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Entes Industrial Plants Construction and Erection Contracting Co. Inc. v. The Kyrgyz Republic

United States District Court, District of Columbia

October 17, 2019




         Denying Respondents' Motion to Dismiss the Petition to Confirm Foreign Arbitration Award for Forum non conveniens; Confirming the Petition as to The Ministry of Transport and Communications of the Kyrgyz Republic; and Ordering Supplemental Briefing


         Petitioner Entes Industrial Plants, Construction and Erection Contracting Co. Inc., (“Entes”), a Turkish corporation, has filed a Petition to Confirm and Enforce a foreign arbitration award that it obtained by arbitrating against the Ministry of Transport and Communications of the Kyrgyz Republic (“the Ministry”) in the Kyrgyz Republic (“the Republic”). Pet. to Confirm and Enforce Foreign Arbitral Award, ECF No. 1. Respondents the Kyrgyz Republic and the Ministry do not challenge the award or its confirmation on the merits but instead make two procedural arguments. First, they argue that the petition ought to be dismissed from this Court on grounds of forum non conveniens. Second and alternatively, they argue that if the petition is to be confirmed it should be confirmed only against the Ministry and not against the Republic because the Republic was not a party to the arbitration proceedings. For the reasons set forth below, the Motion to Dismiss for forum non conveniens is denied, and the petition is confirmed only against the Ministry. The Court orders supplemental briefing on the application of this Circuit's caselaw to the question of whether the award should also be confirmed against the Kyrgyz Republic.


         In 1999, the Ministry of Transport and Communications of the Kyrgyz Republic entered into a contract with Entes to rehabilitate approximately 620 kilometers of road connecting the two largest cities in the Kyrgyz Republic-Bishkek and Osh. See Uncitral Arbitration, Final Award (“Award”) ¶¶ 1, 24, ECF No. 1-3. The Bishkek-Osh road traverses the Tien Shan (or Tien Chan) Mountains and has “numerous tight curves and steep gradients.” Id. ¶ 28. Entes was tasked with rehabilitating and improving “the carriageway, shoulders, slope stability, drainage system, structures and road furniture” along with “construction of new alignments in some sections, ” “repair of many existing bridges and widening them, ” “rehabilitation of two tunnels, ” plus “installation of new kilometre posts and traffic signs as well as the installation of road safety features.” Id. ¶ 29. The total contract amount, including 20% VAT, was in excess of $52 billion U.S. dollars. Id. ¶ 2. The contract included a written agreement to arbitrate. Conditions of Contract for Works of Civil Engineering Construction ¶ 67.3, ECF No. 1-4 at 44-45.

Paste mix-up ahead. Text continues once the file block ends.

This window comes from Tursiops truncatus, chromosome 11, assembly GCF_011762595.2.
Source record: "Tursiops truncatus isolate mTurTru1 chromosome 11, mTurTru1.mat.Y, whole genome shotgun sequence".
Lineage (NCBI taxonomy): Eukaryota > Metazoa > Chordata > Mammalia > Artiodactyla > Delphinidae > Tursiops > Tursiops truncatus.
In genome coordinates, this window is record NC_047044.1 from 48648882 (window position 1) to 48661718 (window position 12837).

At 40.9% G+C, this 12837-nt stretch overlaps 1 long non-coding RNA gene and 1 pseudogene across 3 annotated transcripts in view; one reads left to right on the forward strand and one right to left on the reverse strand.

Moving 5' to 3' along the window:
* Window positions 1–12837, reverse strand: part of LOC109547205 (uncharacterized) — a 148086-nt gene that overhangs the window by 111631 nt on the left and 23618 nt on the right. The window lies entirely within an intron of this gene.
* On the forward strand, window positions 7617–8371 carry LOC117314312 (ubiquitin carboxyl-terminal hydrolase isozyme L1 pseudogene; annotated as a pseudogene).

Just under three years were allotted for completion of the project, with a target completion date set for December 2002. Award ¶ 3. Unfortunately, serious problems arose which extended the project and drove up costs. Id. ¶ 34. These included “design changes, additional works and late instructions, shortages of materials . . . inclement weather in particular harsh winters and political unrest, in particular the ‘Tulip Revolution' in March - April 2005.” Id. ¶ 35. The project was finally completed in October 2005. Id. ¶ 40. This litigation primarily concerns the additional costs incurred by Entes by these delays. See Id. ¶ 36. Entes claimed that it was owed an additional $22, 982, 039.25, but it was only awarded $1, 161, 870.19. Id. ¶¶ 48-49.

         In an attempt to obtain the full amount it was owed under the contract, Entes initiated arbitration proceedings in Bishek in January 2009. Id. ¶¶ 52, 779. The Respondent in the arbitration was the Ministry; the Kyrgyz Republic itself was not a party. Id. ¶ 2. Six years later, on September 29, 2015, the Aribtral Tribunal issued an award, unanimously finding for Entes. Id. ¶ 779. The Ministry was ordered to pay a total of $16, 613, 631.59. Id. The vast majority of the award would “bear interest at one month LIBOR plus 2% from May 13, 2006 until full settlement.” Id.